Less than a week after joining dozens of other prosecutors, corrections officials and probation chiefs in signing an open letter calling for the closure of all youth prisons, one California district attorney took her first official step toward doing just that in her own county.
Contra Costa County DA Diana Becton on Tuesday announced that she was setting up a task force to study the issue and make recommendations to the county Board of Supervisors in January. Becton, in a statement, said the county has an opportunity to “reimagine youth justice” as the country rethinks many aspects of the justice system in the wake of the George Floyd killing.
In addition to its juvenile hall, Contra Costa County has two other juvenile detention facilities, and the Youthful Offender Treatment Program and the Orin Allen Youth Rehabilitation Center, which faces its own possible closure because of its high cost of operation, according to the Brentwood Press.
In March, the average daily population of the juvenile hall was 46, down from 116 in March 2015, according to the Board of State and Community Corrections.
Becton was appointed in September 2017 when her predecessor, Mark Peterson, stepped down after pleading no contest to perjury, and was elected on her own the next year. Before becoming DA, Becton served 22 years as a trial judge in the suburban San Francisco Bay Area county.
Although her announcement of the task force came a day after protesters outside the Contra Costa County Juvenile Hall called for that facility’s closure, she was already on record as favoring such a move.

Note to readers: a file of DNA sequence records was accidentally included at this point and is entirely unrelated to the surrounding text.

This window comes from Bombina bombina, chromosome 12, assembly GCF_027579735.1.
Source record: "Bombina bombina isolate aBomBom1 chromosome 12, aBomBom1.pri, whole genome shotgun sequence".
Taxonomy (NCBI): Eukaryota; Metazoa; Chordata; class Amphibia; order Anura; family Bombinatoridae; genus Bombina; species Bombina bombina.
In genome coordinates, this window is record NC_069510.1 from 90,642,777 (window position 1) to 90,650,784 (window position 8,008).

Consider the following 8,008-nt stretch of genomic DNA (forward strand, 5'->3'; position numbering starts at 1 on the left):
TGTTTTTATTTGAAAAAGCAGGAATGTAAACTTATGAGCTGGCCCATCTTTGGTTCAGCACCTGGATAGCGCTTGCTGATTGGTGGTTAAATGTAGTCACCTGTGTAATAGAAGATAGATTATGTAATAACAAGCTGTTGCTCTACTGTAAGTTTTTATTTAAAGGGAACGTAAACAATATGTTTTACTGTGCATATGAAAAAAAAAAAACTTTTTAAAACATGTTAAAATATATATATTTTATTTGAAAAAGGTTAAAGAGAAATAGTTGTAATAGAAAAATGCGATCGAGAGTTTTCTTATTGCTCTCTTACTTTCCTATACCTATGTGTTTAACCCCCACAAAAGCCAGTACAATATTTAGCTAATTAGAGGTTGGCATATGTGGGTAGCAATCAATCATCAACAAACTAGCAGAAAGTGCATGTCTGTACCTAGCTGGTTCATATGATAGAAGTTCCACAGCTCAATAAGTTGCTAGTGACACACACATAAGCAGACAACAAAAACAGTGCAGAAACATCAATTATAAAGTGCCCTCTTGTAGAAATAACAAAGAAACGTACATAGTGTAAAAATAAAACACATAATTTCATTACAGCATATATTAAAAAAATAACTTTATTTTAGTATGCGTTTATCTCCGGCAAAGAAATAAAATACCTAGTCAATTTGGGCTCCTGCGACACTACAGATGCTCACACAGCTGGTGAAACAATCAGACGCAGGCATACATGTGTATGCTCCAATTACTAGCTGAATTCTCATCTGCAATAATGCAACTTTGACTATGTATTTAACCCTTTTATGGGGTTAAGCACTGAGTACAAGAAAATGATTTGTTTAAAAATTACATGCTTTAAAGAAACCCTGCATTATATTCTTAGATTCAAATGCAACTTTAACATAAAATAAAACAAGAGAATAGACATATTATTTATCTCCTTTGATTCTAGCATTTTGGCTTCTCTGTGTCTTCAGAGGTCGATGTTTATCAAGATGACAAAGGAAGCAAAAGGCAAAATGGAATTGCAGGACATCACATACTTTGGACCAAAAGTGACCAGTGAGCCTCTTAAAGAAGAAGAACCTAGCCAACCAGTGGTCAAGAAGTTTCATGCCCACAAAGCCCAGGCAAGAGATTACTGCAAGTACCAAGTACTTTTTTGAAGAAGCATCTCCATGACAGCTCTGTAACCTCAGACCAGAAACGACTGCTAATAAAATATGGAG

The Reimagine Youth Justice Task Force, as Becton dubbed it, will include both community members and county officials involved in the current system. The first order of business is to come up with a safe and sound way of closing the juvenile hall. After that, she expects the group to turn to recommendations “on the most effective ways to invest in our justice-involved youth through restorative, community-based solutions.”
The prosecutor said closing Contra Costa’s juvenile hall is not only the right thing to do for reasons of justice, but it will also save money. Although juvenile crime has been falling for years both locally and across the state, leading to fewer kids in the local lockup, Becton said the average cost of incarcerating youth did not fall, as one might expect. Indeed, it soared to nearly $475,000 a year, compared with $336,000 that the state spends to lock up its most troubled youth at Division of Juvenile Justice facilities.
If the county focuses its effort on taking advantage of younger people’s natural ability to change their ways, in contrast to adults, Becton said studies show, the payoff will be huge in terms of money — and lives turned around.
“Moving away from youth incarceration, she said in her statement, “is in the best interest of rehabilitation, public safety and fiscal responsibility. Research has shown that youth can be better treated and rehabilitated in community contexts where they can retain ties to family, school, and their community.”